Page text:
Kazakhstan: Tokayev appoints former anti-graft attack dog as PM

Kazakhstan: Tokayev appoints former anti-graft attack dog as PM
Olzhas Bektenov. / Kazakh presidential press service
By Almaz Kumenov for Eurasianet February 7, 2024

Kazakhstan's new prime minister turned 11 just two weeks before the Soviet Union collapsed.

And only the most avid followers of the local political scene had even heard of Olzhas Bektenov, 43, before he was appointed to head a new Cabinet on February 6. 

His installation to the office occurred after an unexpected flurry of developments. One day earlier, Alikhan Smailov, who had served as prime minister since January 2022, resigned along with the rest of the government. 

Top officials, including Smailov himself, have been circumspect about what precipitated the move. The outgoing prime minister described his tenure as a time in which the government has been pursuing crucial political and economic reforms “aimed at creating a new Just Kazakhstan.”

Loyal political commentators who would until the government resigned have refrained from harsh criticism were less generous.

“The Cabinet was operating in a crisis situation. It was able to do a lot, but there was a lot it could not do. It didn’t develop any long-term development strategy,” Daniyar Ashimbayev, a political analyst, told TASS news agency. “Many initiatives were met with hostility, there were many mistakes, there were scandals, there was a general decline in the standing of the authorities and, above all, the government.”

Smailov’s most vehement critics charge that there was an inability to contain the impact of inflation on Kazakhstan’s population.

“Prices are rising, rising horrendously. And this all has a bearing on people’s quality of life. The dividends are mainly being reaped by microcredit organisations,” journalist Mikhail Kozachkov wrote in a snap commentary on the government’s resignation.

Although Smailov is ostensibly leaving of his own initiative, it appears evident that his departure was a coordinated affair. President Kassym-Jomart Tokayev defied the forecasts of many commentators by quickly selecting a relative unknown as his candidate to head the Cabinet.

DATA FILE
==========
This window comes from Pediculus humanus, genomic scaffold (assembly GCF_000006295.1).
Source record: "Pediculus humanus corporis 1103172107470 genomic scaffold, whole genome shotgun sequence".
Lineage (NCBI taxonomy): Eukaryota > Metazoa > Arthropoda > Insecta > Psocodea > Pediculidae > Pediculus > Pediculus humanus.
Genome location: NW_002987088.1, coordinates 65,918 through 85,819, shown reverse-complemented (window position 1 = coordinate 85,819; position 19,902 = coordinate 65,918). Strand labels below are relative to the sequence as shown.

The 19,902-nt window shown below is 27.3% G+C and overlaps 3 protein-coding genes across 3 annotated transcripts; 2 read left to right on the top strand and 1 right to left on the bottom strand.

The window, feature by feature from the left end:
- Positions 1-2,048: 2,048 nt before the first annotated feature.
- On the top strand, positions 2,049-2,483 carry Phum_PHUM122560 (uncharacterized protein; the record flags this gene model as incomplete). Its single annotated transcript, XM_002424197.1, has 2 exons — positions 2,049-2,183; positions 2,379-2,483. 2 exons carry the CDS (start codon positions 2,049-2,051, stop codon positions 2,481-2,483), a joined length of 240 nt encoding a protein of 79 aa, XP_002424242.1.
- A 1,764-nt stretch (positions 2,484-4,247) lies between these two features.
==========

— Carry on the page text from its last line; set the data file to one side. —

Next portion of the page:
Most of the fully pliable parliament voted to ratify that choice. Seven members of the Majilis, as the lower house of parliament is known, abstained. 

Tokayev wants Bektenov, who was born in Almaty in December 1980 and has a degree in law, to hit the ground running.

“The government needs to take bold, firm decisions to stimulate and diversify the economy for the benefit of the people. This task is of exceptional importance and is of a strategic nature,” he told lawmakers.

Tokayev listed the need “to develop new mechanisms in the social sphere and the agro-industrial complex” as top priorities.

Bektenov has over the years worked across many areas of the state apparatus, including in the office of the prime minister and, most recently, as head of the presidential administration, a job he has performed since April. 

His most recent brush with prominence was when he headed the Anti-Corruption Agency, or Antikor, from February 2022 to April 2023. When he took up that mantle, he criticised the body’s earlier work, accusing its leadership of being interested in the “pursuit of impressive statistical indicators” as expressed in the number and rank of detained government officials.